Cholera Outbreak 2022 in Karachi: A Report on Serotype and Antibiotic Susceptibility Pattern

December 7, 2022

J Coll Physicians Surg Pak. 2022 Dec;32(12):1613-1616. doi: 10.29271/jcpsp.2022.12.1613.

NO ABSTRACT

PMID:36474386 | DOI:10.29271/jcpsp.2022.12.1613

Cholera surges in Haiti

December 4, 2022

Lancet. 2022 Dec 3;400(10367):1913. doi: 10.1016/S0140-6736(22)02482-5.

NO ABSTRACT

PMID:36463898 | DOI:10.1016/S0140-6736(22)02482-5

Assessment of Population-Level Disadvantage Indices to Inform Equitable Health Policy

December 1, 2022

Milbank Q. 2022 Dec;100(4):1028-1075. doi: 10.1111/1468-0009.12588. Epub 2022 Dec 1.

ABSTRACT

Policy Points The rapid uptake of disadvantage indices during the pandemic highlights investment in implementing tools that address health equity to inform policy. Existing indices differ in their design, including data elements, social determinants of health domains, and geographic unit of analysis. These differences can lead to stark discrepancies in place-based social risk scores depending on the index utilized. Disadvantage indices are useful tools for identifying geographic patterns of social risk; however, indiscriminate use of indices can have varied policy implications and unintentionally worsen equity. Implementers should consider which indices are suitable for specific communities, objectives, potential interventions, and outcomes of interest.

CONTEXT: There has been unprecedented uptake of disadvantage indices such as the Centers for Disease Control and Prevention Social Vulnerability Index (SVI) to identify place-based patterns of social risk and guide equitable health policy during the COVID-19 pandemic. However, limited evidence around data elements, interoperability, and implementation leaves unanswered questions regarding the utility of indices to prioritize health equity.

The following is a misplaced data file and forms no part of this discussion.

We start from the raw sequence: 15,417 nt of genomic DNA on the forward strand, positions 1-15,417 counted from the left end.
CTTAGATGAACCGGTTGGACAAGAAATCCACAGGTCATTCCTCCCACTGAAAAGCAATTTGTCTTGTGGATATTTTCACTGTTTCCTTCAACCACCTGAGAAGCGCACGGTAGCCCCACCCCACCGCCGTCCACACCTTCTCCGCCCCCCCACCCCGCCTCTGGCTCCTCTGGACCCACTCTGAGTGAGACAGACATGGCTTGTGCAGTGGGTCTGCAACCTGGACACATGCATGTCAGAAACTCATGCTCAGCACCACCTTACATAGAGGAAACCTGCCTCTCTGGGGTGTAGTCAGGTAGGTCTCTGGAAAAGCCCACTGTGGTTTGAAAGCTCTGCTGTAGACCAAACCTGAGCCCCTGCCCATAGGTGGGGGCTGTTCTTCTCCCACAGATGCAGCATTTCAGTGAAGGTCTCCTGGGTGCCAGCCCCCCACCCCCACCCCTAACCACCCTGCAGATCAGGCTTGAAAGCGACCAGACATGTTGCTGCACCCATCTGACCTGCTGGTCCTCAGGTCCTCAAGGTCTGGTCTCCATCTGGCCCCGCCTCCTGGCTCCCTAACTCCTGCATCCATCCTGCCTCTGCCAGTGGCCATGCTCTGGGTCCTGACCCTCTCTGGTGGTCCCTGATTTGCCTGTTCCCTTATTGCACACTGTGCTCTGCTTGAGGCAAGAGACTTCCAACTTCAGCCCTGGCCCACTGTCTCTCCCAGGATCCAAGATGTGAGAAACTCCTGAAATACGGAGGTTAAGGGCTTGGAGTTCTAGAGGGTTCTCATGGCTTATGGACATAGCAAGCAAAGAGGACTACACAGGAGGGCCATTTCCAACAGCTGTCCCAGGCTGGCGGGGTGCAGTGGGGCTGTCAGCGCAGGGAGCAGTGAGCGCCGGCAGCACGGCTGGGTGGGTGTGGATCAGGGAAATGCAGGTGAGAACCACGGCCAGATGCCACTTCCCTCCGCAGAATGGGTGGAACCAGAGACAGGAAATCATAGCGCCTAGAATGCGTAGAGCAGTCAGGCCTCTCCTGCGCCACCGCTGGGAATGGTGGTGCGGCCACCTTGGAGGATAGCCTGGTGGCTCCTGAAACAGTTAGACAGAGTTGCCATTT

METHODS: We identified disadvantage indices that were (a) used three or more times from 2018 to 2021, (b) designed using national-level data, and (c) available at the census-tract or block-group level. We used a network visualization to compare social determinants of health (SDOH) domains across indices. We then used geospatial analyses to compare disadvantage profiles across indices and geographic areas.

FINDINGS: We identified 14 indices. All incorporated data from public sources, with half using only American Community Survey data (n = 7) and the other half combining multiple sources (n = 7). Indices differed in geographic granularity, with county level (n = 5) and census-tract level (n = 5) being the most common. Most states used the SVI during the pandemic. The SVI, the Area Deprivation Index (ADI), the COVID-19 Community Vulnerability Index (CCVI), and the Child Opportunity Index (COI) met criteria for further analysis. Selected indices shared five indicators (income, poverty, English proficiency, no high school diploma, unemployment) but varied in other metrics and construction method. While mapping of social risk scores in Durham County, North Carolina; Cook County, Illinois; and Orleans Parish, Louisiana, showed differing patterns within the same locations depending on choice of disadvantage index, risk scores across indices showed moderate to high correlation (rs 0.7-1). However, spatial autocorrelation analyses revealed clustering, with discrepant distributions of social risk scores between different indices.